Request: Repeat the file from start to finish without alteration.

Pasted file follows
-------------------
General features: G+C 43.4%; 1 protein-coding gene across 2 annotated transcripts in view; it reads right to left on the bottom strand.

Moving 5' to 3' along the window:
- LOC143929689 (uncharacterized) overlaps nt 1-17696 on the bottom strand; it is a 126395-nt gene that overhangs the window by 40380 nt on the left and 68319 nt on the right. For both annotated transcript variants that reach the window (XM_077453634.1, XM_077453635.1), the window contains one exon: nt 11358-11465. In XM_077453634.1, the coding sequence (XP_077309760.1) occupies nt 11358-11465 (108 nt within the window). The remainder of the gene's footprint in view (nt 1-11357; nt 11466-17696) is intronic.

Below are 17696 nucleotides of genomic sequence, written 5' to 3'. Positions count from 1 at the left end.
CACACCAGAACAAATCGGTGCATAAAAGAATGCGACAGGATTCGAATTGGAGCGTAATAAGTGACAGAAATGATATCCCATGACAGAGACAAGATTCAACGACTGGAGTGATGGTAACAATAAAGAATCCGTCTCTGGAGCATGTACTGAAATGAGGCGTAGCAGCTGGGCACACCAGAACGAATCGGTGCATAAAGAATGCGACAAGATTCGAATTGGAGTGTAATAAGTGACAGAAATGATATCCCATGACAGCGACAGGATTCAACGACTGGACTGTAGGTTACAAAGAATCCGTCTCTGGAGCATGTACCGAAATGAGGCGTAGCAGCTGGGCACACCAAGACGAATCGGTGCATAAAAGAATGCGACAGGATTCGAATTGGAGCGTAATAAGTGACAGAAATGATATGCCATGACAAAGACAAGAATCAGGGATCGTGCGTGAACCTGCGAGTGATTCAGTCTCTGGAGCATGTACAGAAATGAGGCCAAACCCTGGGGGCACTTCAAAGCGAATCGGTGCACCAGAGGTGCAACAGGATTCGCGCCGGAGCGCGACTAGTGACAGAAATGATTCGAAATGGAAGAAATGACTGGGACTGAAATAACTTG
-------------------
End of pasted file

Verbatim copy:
General features: G+C 43.4%; 1 protein-coding gene across 2 annotated transcripts in view; it reads right to left on the bottom strand.

Moving 5' to 3' along the window:
- LOC143929689 (uncharacterized) overlaps nt 1-17696 on the bottom strand; it is a 126395-nt gene that overhangs the window by 40380 nt on the left and 68319 nt on the right. For both annotated transcript variants that reach the window (XM_077453634.1, XM_077453635.1), the window contains one exon: nt 11358-11465. In XM_077453634.1, the coding sequence (XP_077309760.1) occupies nt 11358-11465 (108 nt within the window). The remainder of the gene's footprint in view (nt 1-11357; nt 11466-17696) is intronic.

Below are 17696 nucleotides of genomic sequence, written 5' to 3'. Positions count from 1 at the left end.
CACACCAGAACAAATCGGTGCATAAAAGAATGCGACAGGATTCGAATTGGAGCGTAATAAGTGACAGAAATGATATCCCATGACAGAGACAAGATTCAACGACTGGAGTGATGGTAACAATAAAGAATCCGTCTCTGGAGCATGTACTGAAATGAGGCGTAGCAGCTGGGCACACCAGAACGAATCGGTGCATAAAGAATGCGACAAGATTCGAATTGGAGTGTAATAAGTGACAGAAATGATATCCCATGACAGCGACAGGATTCAACGACTGGACTGTAGGTTACAAAGAATCCGTCTCTGGAGCATGTACCGAAATGAGGCGTAGCAGCTGGGCACACCAAGACGAATCGGTGCATAAAAGAATGCGACAGGATTCGAATTGGAGCGTAATAAGTGACAGAAATGATATGCCATGACAAAGACAAGAATCAGGGATCGTGCGTGAACCTGCGAGTGATTCAGTCTCTGGAGCATGTACAGAAATGAGGCCAAACCCTGGGGGCACTTCAAAGCGAATCGGTGCACCAGAGGTGCAACAGGATTCGCGCCGGAGCGCGACTAGTGACAGAAATGATTCGAAATGGAAGAAATGACTGGGACTGAAATAACTTG